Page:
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Engaging grades 7-8: Integrated study unit, Cupertino (Ca.) Middle School

In some ways, this exceptional unit stands for all the creative, classroom-based reading-and-discussion projects that I encountered last year. In this one, designed and led by teacher Susan Stanaway-Maisel at Cupertino Middle School in the Silicon Valley, the class broke into student "lit groups" that set their own pace as they met, several times each week, to move through reading and discussing the book.

In each group, students played all the key roles: discussion leader, summarizer, passage picker, connector (to other literature and to real life), illustrator, and vocabulary finder. Each week's vocabulary list was generated by students from their reading. Students also watched and discussed a real-life video on bullying, and played inclusion-focused games developed by the Anti-Defamation League. They each completed a take-home exam that centered on Internet research; and they developed questions for a conversation with me, which took place over the phone but was similar to many other Q&A-based discussions I had on visits to schools. Follow-up activities included a dramatic reading of "The Diary of Anne Frank," the play version, and a discussion of bullying in school and society.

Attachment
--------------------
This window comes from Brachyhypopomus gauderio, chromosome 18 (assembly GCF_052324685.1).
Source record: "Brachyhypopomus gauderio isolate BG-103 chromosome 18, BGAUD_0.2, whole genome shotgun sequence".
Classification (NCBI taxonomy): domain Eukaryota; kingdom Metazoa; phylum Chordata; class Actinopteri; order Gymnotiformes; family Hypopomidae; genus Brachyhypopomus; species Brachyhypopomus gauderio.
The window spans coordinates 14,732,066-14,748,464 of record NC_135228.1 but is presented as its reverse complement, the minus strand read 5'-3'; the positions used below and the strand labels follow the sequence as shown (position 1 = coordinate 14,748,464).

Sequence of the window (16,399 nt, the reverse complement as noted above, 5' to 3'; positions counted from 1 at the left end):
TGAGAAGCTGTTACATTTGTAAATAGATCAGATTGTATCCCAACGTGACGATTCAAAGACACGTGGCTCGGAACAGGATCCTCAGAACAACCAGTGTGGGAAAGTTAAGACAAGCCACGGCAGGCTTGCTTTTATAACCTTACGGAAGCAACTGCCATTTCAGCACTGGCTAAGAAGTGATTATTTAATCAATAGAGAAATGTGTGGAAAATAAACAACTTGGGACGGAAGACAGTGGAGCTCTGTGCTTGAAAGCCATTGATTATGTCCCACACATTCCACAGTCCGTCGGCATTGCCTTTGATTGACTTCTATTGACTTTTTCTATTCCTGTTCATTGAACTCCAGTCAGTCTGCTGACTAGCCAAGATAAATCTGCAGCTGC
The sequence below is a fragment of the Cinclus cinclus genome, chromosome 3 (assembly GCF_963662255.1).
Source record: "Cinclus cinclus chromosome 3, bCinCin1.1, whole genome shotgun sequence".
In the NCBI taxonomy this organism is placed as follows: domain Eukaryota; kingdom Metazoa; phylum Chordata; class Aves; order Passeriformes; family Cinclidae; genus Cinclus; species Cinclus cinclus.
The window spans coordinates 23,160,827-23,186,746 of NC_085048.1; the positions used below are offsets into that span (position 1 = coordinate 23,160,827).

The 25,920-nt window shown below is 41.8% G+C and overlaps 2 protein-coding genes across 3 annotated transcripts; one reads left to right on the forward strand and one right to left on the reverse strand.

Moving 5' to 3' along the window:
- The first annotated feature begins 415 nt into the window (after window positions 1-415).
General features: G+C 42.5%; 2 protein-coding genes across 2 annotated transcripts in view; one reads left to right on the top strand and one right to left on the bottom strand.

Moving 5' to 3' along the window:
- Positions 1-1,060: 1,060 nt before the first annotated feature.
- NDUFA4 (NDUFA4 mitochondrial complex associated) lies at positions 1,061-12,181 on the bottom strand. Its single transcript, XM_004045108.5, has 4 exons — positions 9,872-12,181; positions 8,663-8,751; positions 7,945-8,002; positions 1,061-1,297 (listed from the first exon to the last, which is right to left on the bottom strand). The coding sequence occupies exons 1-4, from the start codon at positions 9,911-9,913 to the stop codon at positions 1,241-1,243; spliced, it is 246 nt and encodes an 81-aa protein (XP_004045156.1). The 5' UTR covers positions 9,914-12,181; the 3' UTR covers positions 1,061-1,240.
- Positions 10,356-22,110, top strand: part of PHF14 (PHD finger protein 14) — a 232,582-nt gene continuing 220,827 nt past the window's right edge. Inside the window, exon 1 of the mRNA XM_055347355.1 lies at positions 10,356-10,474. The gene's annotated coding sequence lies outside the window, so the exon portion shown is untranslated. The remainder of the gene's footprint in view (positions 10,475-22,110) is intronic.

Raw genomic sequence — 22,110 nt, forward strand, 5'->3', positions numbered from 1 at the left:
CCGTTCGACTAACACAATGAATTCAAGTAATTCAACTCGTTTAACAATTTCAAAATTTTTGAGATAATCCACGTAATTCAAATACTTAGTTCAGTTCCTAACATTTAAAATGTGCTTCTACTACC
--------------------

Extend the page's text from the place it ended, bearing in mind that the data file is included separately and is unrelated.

"I can honestly say that these eighth graders rated this unit as one of the best they did all year," reports Stanaway-Maisel, who now teaches at the Discovery Charter School in San Jose. "It was in-depth and opened many of their eyes to a spectrum of issues."

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